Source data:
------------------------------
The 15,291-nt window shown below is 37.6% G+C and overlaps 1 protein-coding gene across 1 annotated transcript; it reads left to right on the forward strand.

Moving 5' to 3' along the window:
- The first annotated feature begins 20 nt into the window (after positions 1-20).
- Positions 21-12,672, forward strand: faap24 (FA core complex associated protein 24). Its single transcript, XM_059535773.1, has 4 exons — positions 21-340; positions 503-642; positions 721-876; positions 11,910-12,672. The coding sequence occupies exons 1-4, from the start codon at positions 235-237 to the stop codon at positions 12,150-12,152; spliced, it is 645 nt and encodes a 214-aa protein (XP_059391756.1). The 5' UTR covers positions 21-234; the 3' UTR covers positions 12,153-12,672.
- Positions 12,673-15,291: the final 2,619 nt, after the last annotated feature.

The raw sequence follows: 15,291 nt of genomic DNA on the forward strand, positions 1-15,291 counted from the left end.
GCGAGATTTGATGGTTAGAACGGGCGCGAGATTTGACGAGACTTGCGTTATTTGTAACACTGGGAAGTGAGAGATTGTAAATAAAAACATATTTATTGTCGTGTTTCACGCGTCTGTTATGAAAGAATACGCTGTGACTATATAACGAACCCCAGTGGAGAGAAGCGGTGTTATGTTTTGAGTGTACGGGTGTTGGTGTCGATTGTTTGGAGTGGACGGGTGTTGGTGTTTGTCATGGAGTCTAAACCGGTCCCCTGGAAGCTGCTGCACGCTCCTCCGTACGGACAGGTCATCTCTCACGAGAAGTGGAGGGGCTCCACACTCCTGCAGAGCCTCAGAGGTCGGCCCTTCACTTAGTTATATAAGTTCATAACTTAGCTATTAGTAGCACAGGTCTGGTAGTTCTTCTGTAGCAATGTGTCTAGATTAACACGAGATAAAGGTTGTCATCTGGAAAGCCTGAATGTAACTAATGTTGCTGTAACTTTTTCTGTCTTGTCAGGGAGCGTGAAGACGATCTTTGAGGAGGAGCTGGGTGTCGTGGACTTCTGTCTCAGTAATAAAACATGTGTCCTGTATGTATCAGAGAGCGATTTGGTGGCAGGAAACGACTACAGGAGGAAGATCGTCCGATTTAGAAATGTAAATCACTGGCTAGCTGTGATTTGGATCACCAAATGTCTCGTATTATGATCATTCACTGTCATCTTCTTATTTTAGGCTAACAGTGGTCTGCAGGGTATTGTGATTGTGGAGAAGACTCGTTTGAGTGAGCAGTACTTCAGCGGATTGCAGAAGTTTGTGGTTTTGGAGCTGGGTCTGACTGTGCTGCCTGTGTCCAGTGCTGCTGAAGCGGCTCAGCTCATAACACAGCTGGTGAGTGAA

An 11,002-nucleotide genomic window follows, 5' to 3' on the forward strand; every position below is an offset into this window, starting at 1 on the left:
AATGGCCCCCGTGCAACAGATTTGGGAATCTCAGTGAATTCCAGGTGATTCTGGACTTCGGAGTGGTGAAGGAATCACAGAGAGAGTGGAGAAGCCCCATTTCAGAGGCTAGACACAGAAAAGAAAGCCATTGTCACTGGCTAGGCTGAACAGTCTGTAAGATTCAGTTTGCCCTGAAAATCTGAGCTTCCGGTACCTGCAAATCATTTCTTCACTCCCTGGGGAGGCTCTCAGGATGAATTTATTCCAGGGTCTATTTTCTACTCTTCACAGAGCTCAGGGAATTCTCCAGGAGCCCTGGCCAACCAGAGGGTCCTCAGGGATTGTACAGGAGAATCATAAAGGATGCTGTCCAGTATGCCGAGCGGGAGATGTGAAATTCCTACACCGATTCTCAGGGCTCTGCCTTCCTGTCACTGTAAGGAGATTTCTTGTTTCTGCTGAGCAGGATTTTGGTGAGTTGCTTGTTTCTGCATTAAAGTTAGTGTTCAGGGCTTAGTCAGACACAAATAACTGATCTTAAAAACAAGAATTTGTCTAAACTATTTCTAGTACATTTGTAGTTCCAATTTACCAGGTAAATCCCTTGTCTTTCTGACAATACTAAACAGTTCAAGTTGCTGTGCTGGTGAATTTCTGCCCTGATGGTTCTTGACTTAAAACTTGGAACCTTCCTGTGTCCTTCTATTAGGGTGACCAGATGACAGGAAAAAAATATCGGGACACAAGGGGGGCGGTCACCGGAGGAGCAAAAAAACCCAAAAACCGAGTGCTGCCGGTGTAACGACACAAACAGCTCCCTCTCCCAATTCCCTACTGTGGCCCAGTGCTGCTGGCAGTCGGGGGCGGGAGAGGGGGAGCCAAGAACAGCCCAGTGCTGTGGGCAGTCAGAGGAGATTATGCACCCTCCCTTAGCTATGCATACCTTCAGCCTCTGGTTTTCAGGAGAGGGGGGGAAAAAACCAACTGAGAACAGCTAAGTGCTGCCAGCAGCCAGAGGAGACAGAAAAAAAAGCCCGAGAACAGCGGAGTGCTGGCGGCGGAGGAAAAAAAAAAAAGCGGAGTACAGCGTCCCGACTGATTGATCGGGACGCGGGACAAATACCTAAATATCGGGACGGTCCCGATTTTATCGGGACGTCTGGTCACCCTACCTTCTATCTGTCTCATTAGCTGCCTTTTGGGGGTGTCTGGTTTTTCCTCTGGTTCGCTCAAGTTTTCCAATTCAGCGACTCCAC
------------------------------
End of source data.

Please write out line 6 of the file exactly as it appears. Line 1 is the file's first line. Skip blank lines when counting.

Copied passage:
The raw sequence follows: 15,291 nt of genomic DNA on the forward strand, positions 1-15,291 counted from the left end.